18:12 technomancy: could someone with a facebook account tell me if it's possible to download blip.tv videos if you log in with your facebook account?

18:13 I'm wondering if they've disabled downloads entirely, or just limited them to facebook logins.

18:41 chessguy: can someone help me understand this output? it looks like a 4-element list? https://gist.github.com/1479137

18:42 amalloy: compare for/doseq

18:43 it's a two-element list: (nil nil); but you printed some other stuff while the repl was in the middle of showing it to you

18:45 chessguy: aha

18:45 that makes sense, thanks amalloy

18:46 amalloy: btw, gist has a Clojure mode; you don't have to use Common Lisp

18:47 chessguy: so it does. i looked for it last time and missed it, my bad

18:48 you are a wealth of information :)

19:22 i'm using this pattern a lot. is there something i should prefer? https://gist.github.com/1479246

19:25 amalloy: mostly i think that depends whether you actually plan to use the 2-arg version of f externally, or if it's only used by the 1-arg version

19:26 chessguy: interesting

19:52 Raynes: TimMc: TIM!

19:57 TimMc: Raynes: ANTHONY!

19:58 Raynes: TimMc: Are you doing a trycljs?

19:58 TimMc: im in ur github stealin' ur repl

19:58 Raynes: How do you plan to sandbox cljs code?

19:58 TimMc: Raynes: Yeah, there's a group here that's gonna hack it apart and build it back up.

19:58 Raynes: Browser.

19:58 Raynes: The README says it will evaluate code on the server side.

19:59 I thought you planned on doing something fancy.

19:59 TimMc: haha, we just haven't modified the README yet

19:59 Raynes: Anyways, I hope we can collaborate on things. If you guys do anything that'd be useful in tryclj as well, be sure to attack me with it.

19:59 Turtl3boi: can i do a newbie project with you TimMc

20:00 like you give me a project to do and we do it together and i ask questions

20:16 devn: ,(macroexpand-1 '(my-fn ~(list var-a) ~var-b)))

20:16 clojurebot: (my-fn (clojure.core/unquote (list var-a)) (clojure.core/unquote var-b))

20:17 amalloy: devn: the macroexpand is a no-op there

20:17 devn: amalloy: Yeah, I could use your help if you have a second.

20:18 amalloy: okay...?

20:18 devn: (defmacro foo-parse [p s] `(run ~(list p) ~s)))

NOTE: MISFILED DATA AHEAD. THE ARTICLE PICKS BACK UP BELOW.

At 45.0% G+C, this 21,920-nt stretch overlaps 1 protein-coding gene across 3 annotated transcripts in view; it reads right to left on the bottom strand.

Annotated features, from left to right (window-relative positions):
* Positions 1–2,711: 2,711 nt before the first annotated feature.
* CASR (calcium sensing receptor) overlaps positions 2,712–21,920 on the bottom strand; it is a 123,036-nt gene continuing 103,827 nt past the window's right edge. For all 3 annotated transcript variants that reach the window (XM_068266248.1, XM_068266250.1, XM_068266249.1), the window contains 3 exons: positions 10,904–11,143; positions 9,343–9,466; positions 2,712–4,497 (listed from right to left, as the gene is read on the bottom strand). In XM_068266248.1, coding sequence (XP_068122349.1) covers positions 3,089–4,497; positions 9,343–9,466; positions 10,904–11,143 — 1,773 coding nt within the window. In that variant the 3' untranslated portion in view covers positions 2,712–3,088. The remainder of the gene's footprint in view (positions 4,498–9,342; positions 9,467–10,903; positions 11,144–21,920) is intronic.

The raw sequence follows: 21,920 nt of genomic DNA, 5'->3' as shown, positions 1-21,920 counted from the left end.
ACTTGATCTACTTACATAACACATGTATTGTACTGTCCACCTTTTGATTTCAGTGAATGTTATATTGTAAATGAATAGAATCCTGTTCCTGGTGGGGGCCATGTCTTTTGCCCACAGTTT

20:18 amalloy: that's the same as `(run (~p) ~s)

20:19 devn: beautiful, i was feeling like list was superfluous

20:19 thanks

20:19 (inc amalloy

20:19 (inc amalloy)

20:20 ,(inc amalloy)

20:20 clojurebot: #<CompilerException java.lang.RuntimeException: Unable to resolve symbol: amalloy in this context, compiling:(NO_SOURCE_PATH:0)>

20:24 arohner: if I use clojure.java.shell, is there any safe way to stop a long-running process?

20:25 chessguy: ugh, i am so confused by these namespaces

20:26 amalloy: arohner: yank the power-cord out. safe to say that would stop it

20:26 chessguy: cuz they're confusing

20:27 chessguy: can someone help me understand why "lein test" is giving me a stack trace on my project? https://github.com/arwagner/bps-clojure

20:27 Scriptor: >(ns confusing.core)

20:27 s/>/&

20:27 chessguy: it complains "Could not locate building_problem_solvers/test/examples__init.class or building_problem_solvers/test/examples.clj on classpath:"

20:28 amalloy: your source files need namespace declarations

20:29 as i understand it that's a lot like needing to (provide 'foo) somewhere in, say, elisp

20:29 chessguy: amalloy: ok, by why this particular error?

20:29 like, what line is causing the error?

20:30 sritchie: (:use [building_problem_solvers.unify]); that ns doesn't exist

20:30 oh, that one does :)

20:31 amalloy: line one of test/unify

20:31 probably? i dunno

20:31 devn: the more I use it the more I love it: midje

20:31 chessguy: amalloy: but that's declaring a namespace

20:31 amalloy: it's also declaring a dependency on another namespace

20:31 said namespace cannot be found, so boom

20:33 chessguy: amalloy: but that one is found

20:34 amalloy: the namespace it's complaining about is declared on line 1 of treex1.clj

20:35 but that one doesn't depend on any other namespace

20:38 Turtl3boi: what's a 'predicate'?

20:39 chessguy: Turtl3boi: typically, a function which returns true or false

20:40 Turtl3boi: haha JoC assumes I already knew this

20:41 amalloy: $dict predicate

20:41 lazybot: amalloy: verb-transitive: To base or establish (a statement or action, for example): I predicated my argument on the facts.

20:41 chessguy: hmm, strange. setting my namespace to be the equivalent of the path of the file seems to have fixed it

20:41 amalloy: okay, not actually the right definition. but seriously, "google, what is the definition of predicate" is not a high bar for JoC

20:42 Turtl3boi: well i did and didn't get a clear answer geez